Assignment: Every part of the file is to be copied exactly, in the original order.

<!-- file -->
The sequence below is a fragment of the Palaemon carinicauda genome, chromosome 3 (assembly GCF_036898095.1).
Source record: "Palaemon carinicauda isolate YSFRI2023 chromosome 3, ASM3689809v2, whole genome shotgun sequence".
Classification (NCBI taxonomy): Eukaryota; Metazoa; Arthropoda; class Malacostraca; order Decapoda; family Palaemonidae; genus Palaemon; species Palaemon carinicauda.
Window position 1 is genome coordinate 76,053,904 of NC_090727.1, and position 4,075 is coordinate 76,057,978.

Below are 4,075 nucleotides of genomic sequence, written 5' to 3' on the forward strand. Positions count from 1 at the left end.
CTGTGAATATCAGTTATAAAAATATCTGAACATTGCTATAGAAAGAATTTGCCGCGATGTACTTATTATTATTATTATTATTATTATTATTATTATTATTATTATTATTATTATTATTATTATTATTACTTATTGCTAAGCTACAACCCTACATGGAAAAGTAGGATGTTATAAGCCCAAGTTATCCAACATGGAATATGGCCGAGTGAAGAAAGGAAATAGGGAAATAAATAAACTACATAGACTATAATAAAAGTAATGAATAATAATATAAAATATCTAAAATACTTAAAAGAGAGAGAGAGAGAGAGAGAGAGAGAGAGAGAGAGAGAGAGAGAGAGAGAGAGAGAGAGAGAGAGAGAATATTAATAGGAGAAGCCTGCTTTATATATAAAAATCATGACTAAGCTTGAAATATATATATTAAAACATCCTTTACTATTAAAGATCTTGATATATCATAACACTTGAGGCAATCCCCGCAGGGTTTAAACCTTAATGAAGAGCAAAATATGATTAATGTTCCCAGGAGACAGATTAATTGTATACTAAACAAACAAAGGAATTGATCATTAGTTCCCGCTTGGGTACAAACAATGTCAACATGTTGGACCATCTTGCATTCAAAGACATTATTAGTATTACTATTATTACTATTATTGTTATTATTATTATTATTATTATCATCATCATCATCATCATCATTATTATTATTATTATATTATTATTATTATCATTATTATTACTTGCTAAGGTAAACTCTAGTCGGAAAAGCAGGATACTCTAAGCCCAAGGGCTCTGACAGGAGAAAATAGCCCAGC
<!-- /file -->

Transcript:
The sequence below is a fragment of the Palaemon carinicauda genome, chromosome 3 (assembly GCF_036898095.1).
Source record: "Palaemon carinicauda isolate YSFRI2023 chromosome 3, ASM3689809v2, whole genome shotgun sequence".
Classification (NCBI taxonomy): Eukaryota; Metazoa; Arthropoda; class Malacostraca; order Decapoda; family Palaemonidae; genus Palaemon; species Palaemon carinicauda.
Window position 1 is genome coordinate 76,053,904 of NC_090727.1, and position 4,075 is coordinate 76,057,978.

Below are 4,075 nucleotides of genomic sequence, written 5' to 3' on the forward strand. Positions count from 1 at the left end.
CTGTGAATATCAGTTATAAAAATATCTGAACATTGCTATAGAAAGAATTTGCCGCGATGTACTTATTATTATTATTATTATTATTATTATTATTATTATTATTATTATTATTATTATTATTATTATTACTTATTGCTAAGCTACAACCCTACATGGAAAAGTAGGATGTTATAAGCCCAAGTTATCCAACATGGAATATGGCCGAGTGAAGAAAGGAAATAGGGAAATAAATAAACTACATAGACTATAATAAAAGTAATGAATAATAATATAAAATATCTAAAATACTTAAAAGAGAGAGAGAGAGAGAGAGAGAGAGAGAGAGAGAGAGAGAGAGAGAGAGAGAGAGAGAGAGAGAGAGAATATTAATAGGAGAAGCCTGCTTTATATATAAAAATCATGACTAAGCTTGAAATATATATATTAAAACATCCTTTACTATTAAAGATCTTGATATATCATAACACTTGAGGCAATCCCCGCAGGGTTTAAACCTTAATGAAGAGCAAAATATGATTAATGTTCCCAGGAGACAGATTAATTGTATACTAAACAAACAAAGGAATTGATCATTAGTTCCCGCTTGGGTACAAACAATGTCAACATGTTGGACCATCTTGCATTCAAAGACATTATTAGTATTACTATTATTACTATTATTGTTATTATTATTATTATTATTATCATCATCATCATCATCATCATTATTATTATTATTATATTATTATTATTATCATTATTATTACTTGCTAAGGTAAACTCTAGTCGGAAAAGCAGGATACTCTAAGCCCAAGGGCTCTGACAGGAGAAAATAGCCCAGC